Earned Money Breeds More Happiness, Study Says
The wealthy view earned money and inherited money differently and advisors need to know the difference, says a new study by Barclays.
The study, The Transfer of Trust:  Wealth and Succession in a Changing World, also indicates the wealthy have conflicting feelings about passing their wealth onto the next generation.

"Wealth management is becoming increasingly complex, including the regulatory landscape," said Christopher Johnson, director of wealth advisory for Barclays Wealth, Americas. "The shifting landscape and ideas make the financial advisory business Darwinian: Those advisors who fail to adapt will find themselves extinct."

Inherited wealth takes on the personality of the person who bequeathed it, the study shows, with families less likely to spend it and more likely to invest it conservatively.

Earned income on the other hand, is invested more aggressively and used more readily.

At the same time, a correlation exists between money and happiness, but earned income seems to make people happier, indicating "that actually earning wealth, rather than inheriting it, seems to boost financial happiness," the study's authors said.

Some 2,000 wealthy individuals in 20 countries, including 500 from the United States, were surveyed. High-net-worth is defined as those with at least $1.5 million in investable assets.

Thirty-six percent of survey respondents said they have experienced family disputes caused by their money and 21% believe wealth places an unnecessary burden on the next generation.

Some 23% said they do not trust the next generation to handle the money the way they would want and another 11% are ambivalent, but both groups said that they will give it to them anyway.

This conflicted attitude leads to trusts with specific stipulations-the type that usually require the assistance of advisors to set up, according to Barclays. More than two-thirds  (68%) of U.S. respondents said they require a great deal of professional advice when deciding on an inheritance plan for their children and stepchildren.

Of the high-net-worth individuals in the U.S., 66% say their values are similar to their parents and 82% are more likely to allocate assets to children whose values are most similar to their own.

The survey also indicated that the wealthy are conflicted about prenuptial agreements: 76% feel prenuptial agreements are important but only 11% actually have them.

"Passing on wealth, values and a legacy is at the heart of financial planning," Johnson said. "It is clear that with wealth comes an increasing complexity of choice, especially with respect to intergenerational transfer."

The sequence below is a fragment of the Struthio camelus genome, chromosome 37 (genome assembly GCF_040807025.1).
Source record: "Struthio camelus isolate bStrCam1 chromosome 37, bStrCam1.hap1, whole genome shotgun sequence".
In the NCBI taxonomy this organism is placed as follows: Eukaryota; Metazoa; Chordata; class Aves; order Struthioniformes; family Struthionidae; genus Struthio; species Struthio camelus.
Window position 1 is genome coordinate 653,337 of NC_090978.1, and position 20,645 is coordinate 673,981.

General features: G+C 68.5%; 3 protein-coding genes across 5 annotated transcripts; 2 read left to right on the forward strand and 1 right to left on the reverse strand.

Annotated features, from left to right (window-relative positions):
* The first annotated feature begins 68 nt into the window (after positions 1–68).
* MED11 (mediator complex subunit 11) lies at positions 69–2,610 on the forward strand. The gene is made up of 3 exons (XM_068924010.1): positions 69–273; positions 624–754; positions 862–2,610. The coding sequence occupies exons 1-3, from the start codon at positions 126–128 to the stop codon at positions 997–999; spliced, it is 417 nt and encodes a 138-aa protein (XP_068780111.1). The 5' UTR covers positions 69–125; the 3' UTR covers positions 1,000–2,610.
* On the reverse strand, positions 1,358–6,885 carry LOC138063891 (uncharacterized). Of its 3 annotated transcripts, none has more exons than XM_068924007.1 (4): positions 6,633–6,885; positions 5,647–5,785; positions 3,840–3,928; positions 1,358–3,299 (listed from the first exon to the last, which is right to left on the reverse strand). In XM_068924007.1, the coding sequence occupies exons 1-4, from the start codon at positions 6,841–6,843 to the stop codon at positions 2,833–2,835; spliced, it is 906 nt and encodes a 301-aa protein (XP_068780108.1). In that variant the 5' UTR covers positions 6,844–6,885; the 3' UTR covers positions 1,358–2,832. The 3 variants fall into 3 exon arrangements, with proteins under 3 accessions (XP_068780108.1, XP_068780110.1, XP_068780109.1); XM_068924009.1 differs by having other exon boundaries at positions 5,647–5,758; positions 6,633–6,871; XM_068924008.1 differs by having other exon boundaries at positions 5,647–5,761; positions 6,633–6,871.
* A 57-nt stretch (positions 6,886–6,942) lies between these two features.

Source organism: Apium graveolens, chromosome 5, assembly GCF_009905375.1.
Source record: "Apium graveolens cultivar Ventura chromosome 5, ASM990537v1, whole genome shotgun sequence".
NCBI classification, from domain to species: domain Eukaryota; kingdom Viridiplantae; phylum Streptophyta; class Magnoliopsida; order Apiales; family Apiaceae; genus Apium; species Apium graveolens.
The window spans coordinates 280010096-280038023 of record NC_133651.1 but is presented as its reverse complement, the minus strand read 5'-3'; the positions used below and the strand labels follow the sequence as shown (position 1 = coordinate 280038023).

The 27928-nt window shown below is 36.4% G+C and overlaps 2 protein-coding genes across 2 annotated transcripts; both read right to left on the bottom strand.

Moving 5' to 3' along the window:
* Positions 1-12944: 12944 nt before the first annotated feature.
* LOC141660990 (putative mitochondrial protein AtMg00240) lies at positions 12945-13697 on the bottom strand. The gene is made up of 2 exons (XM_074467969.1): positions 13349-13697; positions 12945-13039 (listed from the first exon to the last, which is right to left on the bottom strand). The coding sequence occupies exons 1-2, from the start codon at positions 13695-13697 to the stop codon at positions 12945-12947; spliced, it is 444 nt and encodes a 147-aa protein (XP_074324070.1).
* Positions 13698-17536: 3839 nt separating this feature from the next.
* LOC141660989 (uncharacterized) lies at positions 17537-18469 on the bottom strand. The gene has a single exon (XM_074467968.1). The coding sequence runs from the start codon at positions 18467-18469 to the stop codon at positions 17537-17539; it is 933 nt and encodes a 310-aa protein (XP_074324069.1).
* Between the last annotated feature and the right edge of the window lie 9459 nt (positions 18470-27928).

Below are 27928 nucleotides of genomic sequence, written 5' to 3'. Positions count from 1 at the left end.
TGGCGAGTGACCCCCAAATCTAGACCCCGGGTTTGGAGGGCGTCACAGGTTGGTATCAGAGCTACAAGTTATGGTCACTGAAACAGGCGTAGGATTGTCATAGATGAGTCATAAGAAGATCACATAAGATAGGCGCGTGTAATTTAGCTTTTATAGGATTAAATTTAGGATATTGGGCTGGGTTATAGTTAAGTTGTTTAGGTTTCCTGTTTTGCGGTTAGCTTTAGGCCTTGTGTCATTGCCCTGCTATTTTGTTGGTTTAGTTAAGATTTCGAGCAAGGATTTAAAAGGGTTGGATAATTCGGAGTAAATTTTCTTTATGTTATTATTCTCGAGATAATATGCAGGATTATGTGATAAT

Wealthcare Capital Launches Life-Goal Monitoring System

Wealthcare Capital Management, a Richmond, Va.-based provider of financial management advisory services and systems, is introducing a goals-oriented wealth management system for financial advisors that is organized around the client's life goals.

The Unified Managed Household program includes monitoring of a client's progress toward his goals, including quarterly and forward-looking status reports.

Wealthcare says its system is different because, instead of measuring a client's success strictly against financial benchmarks, it takes into account the client's goals in life.

The Unified Managed Household program also provides optimized tax and trading systems, a client dashboard that shows advisors the goal-funding status of all clients, management and fee billing and marketing materials.

"The days of non-integrated managed account platforms that focus on managing isolated accounts without taking a client's life goals and other assets into consideration are numbered," said Leonard Reinhart, Wealthcare Capital Management board member.

-Karen DeMasters


On The Move

CBRE Global Investors has appointed Maurice Voskuilen and Jeroen Tomesen to global roles following CBRE's acquisition of ING's real estate investment management operations. Voskuilen has been named global chief financial officer/chief administrative officer. Tomesen has been named global head of human resources and will serve on CBRE's global executive committee and leadership team.

Gordian Wealth Advisors, a new independent wealth management firm located in San Francisco, has hired Sanctuary Wealth Services to provide business support and consulting services. Gordian, co-founded by Britt Doyle and Elliott Elbaz, specializes in developing customized solutions for wealth creators with complex financial needs.

BNY Mellon has promoted Andrew Tepper to wealth advisor, working with ultra-high-net-worth families and family offices. Previously a senior portfolio officer in the firm's Philadelphia region, Tepper was responsible for overseeing more than $600 million in discretionary and trust assets.

BNY Mellon has opened a wealth management office in Washington D.C., the latest development in BNY's efforts to add staff and establish offices in wealth markets both domestically and globally.

-Kathy Lynch